Banting Fellowships recognize nine outstanding McGill post-doctoral students with major research awards
McGill University’s standing as a leading institution for post-doctoral research was reinforced today as the Canadian government announced the first 70 recipients of the Banting Fellowships. More fellowships were awarded to McGill than any other institution in the country. The fellowships provide elite postdoctoral researchers from Canada and around the world with $70,000 per year for two years in support of their research.
This year’s nine McGill-based fellows hail from Canada, France, the United States, Benin and Australia. Their research is focused on a broad range of areas in health, natural sciences and engineering, and social sciences, including the relationship between gas flow and galaxy evolution, legal access to water, war and ethics in the age of robotics, the effects on memory and emotions on children with sleep disorders, and what tadpoles can tell us about human vision.
“The awarding of these Banting Fellowships to McGill researchers is an affirmation of the value of their cutting-edge research. It also highlights the resources and support available to these exceptional post-doctoral students from here and abroad who have made the decision to pursue their research in Canada and at McGill,” said Professor Heather Munroe-Blum, McGill’s Principal and Vice-Chancellor.
Aurelie Cobat, who comes from France and studies in McGill’s Faculty of Medicine, is researching tuberculosis infection. “My postdoctoral work will identify an entirely new set of targets for clinical and public health interventions that can have an enormous impact for one of the most pressing global health problems,” she said. “The Fellowship gives me a unique opportunity to complete my development in the human genetics of infectious disease at the McGill Centre for the Study of Host Resistance. In this unique setting, I will be able to improve my understanding of methodological and functional aspects of the genetic control of infectious diseases.”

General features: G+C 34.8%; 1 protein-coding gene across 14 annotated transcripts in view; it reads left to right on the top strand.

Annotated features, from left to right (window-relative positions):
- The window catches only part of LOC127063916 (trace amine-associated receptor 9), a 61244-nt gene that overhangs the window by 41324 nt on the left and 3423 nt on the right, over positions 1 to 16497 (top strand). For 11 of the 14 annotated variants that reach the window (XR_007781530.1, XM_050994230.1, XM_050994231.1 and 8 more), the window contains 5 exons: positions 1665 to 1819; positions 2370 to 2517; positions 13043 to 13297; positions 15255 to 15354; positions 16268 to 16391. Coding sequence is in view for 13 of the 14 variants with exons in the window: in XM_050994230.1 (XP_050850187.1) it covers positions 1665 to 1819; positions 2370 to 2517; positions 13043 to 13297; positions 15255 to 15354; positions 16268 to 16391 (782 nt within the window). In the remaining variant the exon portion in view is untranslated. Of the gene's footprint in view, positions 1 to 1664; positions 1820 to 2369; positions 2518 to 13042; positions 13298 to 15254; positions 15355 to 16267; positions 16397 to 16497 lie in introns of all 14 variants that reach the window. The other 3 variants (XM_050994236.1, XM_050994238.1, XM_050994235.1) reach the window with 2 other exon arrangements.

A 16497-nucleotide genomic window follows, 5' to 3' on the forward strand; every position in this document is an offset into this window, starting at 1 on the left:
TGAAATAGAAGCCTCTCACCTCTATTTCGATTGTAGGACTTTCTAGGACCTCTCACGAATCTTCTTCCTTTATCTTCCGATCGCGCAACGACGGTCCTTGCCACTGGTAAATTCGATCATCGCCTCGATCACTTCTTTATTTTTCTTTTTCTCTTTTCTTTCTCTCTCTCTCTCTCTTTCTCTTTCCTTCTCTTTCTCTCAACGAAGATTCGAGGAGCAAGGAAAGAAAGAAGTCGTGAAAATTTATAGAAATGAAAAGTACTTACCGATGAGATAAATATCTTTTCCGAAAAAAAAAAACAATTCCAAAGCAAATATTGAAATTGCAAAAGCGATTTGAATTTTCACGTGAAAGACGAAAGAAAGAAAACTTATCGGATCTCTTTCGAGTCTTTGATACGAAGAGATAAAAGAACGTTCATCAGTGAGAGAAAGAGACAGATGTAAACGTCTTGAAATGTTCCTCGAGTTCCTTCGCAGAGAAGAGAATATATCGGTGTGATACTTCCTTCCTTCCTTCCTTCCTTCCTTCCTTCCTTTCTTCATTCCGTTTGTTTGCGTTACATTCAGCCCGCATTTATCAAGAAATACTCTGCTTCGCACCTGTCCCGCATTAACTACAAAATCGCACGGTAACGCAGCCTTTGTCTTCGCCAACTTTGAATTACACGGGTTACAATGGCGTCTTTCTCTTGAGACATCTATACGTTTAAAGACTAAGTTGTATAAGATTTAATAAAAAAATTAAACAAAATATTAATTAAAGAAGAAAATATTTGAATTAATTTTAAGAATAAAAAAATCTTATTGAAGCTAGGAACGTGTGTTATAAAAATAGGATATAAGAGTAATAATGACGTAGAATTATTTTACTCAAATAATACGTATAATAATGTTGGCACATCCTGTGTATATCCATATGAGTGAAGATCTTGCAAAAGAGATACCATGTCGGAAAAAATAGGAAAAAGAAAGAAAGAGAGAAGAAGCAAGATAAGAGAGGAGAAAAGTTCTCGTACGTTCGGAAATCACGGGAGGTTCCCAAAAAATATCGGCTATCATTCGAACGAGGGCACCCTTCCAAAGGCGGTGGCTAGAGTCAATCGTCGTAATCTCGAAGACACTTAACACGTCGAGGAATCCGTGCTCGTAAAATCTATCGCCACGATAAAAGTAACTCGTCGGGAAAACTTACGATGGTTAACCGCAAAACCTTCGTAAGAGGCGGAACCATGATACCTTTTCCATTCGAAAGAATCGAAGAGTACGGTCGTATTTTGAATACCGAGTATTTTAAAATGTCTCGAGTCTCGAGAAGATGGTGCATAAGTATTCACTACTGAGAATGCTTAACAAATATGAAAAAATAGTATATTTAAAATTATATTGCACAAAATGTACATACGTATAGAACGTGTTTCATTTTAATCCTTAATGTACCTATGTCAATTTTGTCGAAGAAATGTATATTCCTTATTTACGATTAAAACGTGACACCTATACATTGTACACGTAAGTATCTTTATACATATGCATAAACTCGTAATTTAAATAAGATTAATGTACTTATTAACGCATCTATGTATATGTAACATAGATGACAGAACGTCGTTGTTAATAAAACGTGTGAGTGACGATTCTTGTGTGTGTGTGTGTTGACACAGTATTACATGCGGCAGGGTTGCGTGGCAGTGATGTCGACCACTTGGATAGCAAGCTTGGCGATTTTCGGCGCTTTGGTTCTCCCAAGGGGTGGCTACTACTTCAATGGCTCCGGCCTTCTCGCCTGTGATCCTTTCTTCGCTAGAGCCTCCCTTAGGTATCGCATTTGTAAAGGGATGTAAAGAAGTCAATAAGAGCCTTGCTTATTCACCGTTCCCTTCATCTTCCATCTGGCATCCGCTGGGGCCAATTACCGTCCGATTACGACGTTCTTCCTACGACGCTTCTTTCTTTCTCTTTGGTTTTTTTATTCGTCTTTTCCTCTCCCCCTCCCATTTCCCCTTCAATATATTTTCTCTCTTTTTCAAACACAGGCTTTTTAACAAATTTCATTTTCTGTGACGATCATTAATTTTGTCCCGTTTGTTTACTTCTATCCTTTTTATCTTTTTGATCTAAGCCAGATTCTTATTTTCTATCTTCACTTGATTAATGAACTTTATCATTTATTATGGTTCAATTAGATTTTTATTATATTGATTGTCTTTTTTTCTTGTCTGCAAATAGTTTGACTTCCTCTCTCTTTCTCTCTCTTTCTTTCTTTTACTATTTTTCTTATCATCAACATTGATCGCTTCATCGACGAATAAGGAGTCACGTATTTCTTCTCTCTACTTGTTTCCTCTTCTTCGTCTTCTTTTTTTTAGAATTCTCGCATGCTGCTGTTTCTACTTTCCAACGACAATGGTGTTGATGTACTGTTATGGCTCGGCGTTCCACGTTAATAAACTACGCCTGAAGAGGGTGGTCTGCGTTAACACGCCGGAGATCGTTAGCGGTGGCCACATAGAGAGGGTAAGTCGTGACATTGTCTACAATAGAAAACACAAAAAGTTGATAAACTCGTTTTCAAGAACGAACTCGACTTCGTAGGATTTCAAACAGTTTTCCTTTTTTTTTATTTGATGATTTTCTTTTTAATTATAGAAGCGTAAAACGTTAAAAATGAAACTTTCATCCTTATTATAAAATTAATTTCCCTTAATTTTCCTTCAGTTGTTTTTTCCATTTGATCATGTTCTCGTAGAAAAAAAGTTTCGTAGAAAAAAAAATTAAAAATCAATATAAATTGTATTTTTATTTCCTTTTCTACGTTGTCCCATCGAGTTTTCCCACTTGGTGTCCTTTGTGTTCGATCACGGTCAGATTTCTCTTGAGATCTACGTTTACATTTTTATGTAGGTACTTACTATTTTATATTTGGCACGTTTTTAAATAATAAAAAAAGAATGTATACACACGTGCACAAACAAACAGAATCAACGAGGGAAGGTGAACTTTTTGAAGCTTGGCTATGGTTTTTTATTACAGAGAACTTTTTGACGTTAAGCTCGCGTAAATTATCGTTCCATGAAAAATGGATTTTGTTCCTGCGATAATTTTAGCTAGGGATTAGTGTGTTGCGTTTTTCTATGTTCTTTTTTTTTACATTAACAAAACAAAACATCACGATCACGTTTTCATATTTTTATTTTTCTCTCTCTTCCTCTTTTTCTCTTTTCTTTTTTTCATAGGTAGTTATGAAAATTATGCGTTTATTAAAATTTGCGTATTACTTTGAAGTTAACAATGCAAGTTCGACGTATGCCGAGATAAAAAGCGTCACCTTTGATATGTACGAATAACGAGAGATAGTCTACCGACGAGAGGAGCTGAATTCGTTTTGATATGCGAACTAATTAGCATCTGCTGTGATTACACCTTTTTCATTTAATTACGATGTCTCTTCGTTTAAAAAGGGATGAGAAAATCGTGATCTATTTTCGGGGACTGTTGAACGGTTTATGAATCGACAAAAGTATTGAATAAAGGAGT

The Fellowship is named in memory of Sir Frederick Banting, the Canadian physician, researcher, Nobel laureate and war hero who, with his assistant Dr. Charles Best, is credited with the discovery of insulin. Funding for the awards is delivered through the Canadian Institutes of Health Research (CIHR), the Natural Sciences and Engineering Research Council of Canada (NSERC) and the Social Sciences and Humanities Research Council of Canada (SSHRC).
Below is a complete list of this year’s McGill-based Banting Fellows. To learn more about their research, see http://publications.mcgill.ca/reporter/2011/09/meet-mcgill’s-2011-banting-fellows/
Aurelie Cobat, McGill Faculty of Medicine: Genetic resistance to tuberculosis bacterium
Cory Harris, McGill School of Dietetics and Human Nutrition: Plants as drugs, foods, and placebos: An interdisciplinary approach to traditional medicine and Aboriginal health
Jim Geach, McGill Department of Physics: A Cosmic census of molecular hydrogen: the link between galaxy evolution and environment
Marion Van Horn, McGill Department of Neurology and Neurosurgery: Studying tadpoles to show how glia are active players in brain development
Jessica Coon, McGill Department of Linguistics: Understanding the nature of human language through the commonalties between the endangered languages of the Maya and Austronesia
Jean-Baptiste Jeangène-Vilmer, McGill Faculty of Law, Centre for Human Rights and Legal Pluralism: The Changing Nature of War and its New Moral and Legal Challenges: Privatization, Robotization, Ecologization
Armel Brice Adanhounme, McGill Faculty of Law: Juridical origins of exclusion at work
Melodee Mograss, McGill University Health Centre: Episodic memory and emotional processing in children with REM-related OSA
Mark Lewis Shepheard, McGill Faculty of Law: The stewardship debate and the role of virtue in regulating water management for agriculture